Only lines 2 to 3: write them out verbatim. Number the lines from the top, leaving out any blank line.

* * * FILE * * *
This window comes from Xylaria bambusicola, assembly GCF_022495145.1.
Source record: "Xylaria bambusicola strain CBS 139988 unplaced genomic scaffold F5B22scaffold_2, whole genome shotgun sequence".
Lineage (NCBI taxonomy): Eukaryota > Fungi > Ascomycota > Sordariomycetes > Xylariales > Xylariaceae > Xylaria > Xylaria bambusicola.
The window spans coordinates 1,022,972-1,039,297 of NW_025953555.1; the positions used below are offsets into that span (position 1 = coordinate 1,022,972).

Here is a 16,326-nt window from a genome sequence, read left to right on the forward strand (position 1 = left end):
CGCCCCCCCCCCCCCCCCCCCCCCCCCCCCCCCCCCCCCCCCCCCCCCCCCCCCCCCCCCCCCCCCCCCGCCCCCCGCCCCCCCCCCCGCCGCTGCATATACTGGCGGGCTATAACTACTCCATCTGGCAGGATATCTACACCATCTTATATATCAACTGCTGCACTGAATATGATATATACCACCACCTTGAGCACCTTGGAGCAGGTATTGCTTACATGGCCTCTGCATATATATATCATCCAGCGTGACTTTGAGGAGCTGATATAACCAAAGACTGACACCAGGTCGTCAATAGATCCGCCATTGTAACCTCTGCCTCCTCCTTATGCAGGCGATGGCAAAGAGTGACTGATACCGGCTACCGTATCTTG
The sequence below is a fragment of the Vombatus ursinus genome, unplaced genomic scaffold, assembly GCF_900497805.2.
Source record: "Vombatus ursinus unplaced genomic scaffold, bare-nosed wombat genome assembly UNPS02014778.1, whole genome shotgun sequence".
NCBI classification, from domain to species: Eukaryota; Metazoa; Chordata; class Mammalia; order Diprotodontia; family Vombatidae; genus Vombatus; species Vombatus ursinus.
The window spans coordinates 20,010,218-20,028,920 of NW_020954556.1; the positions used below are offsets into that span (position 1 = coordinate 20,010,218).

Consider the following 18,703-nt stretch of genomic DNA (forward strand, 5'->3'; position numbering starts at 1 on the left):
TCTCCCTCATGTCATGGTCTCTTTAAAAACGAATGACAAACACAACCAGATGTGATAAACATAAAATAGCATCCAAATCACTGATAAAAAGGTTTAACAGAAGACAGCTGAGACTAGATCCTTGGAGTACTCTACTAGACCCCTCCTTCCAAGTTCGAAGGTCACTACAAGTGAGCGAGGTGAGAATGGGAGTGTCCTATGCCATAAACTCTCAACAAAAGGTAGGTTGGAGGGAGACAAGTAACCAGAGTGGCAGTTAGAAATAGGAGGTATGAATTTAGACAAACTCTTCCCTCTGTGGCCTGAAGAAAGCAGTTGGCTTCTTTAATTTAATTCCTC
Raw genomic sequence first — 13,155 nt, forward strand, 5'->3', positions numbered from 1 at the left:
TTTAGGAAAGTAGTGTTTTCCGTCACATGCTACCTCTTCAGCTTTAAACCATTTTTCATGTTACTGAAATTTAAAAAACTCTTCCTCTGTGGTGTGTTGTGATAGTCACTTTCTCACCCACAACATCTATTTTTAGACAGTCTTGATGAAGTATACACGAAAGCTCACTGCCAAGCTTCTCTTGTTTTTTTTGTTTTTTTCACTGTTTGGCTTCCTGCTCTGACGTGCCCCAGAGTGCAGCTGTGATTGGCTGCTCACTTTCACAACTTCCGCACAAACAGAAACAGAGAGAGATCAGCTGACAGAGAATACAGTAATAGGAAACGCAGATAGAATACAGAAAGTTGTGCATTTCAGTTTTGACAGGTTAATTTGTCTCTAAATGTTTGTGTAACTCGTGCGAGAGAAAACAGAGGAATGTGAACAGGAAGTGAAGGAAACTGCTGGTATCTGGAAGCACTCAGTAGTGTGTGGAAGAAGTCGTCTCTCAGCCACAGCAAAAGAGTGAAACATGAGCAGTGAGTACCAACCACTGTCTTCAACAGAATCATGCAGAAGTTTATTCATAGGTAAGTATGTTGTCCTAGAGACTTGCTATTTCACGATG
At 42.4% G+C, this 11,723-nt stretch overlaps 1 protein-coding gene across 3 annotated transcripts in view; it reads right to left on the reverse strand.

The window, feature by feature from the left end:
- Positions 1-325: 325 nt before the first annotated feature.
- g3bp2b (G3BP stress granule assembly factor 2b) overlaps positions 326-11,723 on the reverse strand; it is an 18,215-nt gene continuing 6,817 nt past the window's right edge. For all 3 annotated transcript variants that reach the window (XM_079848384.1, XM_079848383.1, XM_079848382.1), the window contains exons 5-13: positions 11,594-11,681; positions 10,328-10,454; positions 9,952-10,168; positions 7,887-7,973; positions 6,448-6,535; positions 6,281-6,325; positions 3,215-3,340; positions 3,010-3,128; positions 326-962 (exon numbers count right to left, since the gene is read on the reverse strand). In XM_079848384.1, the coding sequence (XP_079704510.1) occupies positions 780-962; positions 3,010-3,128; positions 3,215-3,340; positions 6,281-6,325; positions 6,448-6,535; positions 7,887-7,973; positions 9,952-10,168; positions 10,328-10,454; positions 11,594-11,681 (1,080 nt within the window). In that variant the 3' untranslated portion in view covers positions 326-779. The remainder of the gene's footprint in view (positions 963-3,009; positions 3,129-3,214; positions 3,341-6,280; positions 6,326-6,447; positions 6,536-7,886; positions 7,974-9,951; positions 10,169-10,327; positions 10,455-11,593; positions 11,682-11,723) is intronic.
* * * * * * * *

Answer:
Source record: "Xylaria bambusicola strain CBS 139988 unplaced genomic scaffold F5B22scaffold_2, whole genome shotgun sequence".
Lineage (NCBI taxonomy): Eukaryota > Fungi > Ascomycota > Sordariomycetes > Xylariales > Xylariaceae > Xylaria > Xylaria bambusicola.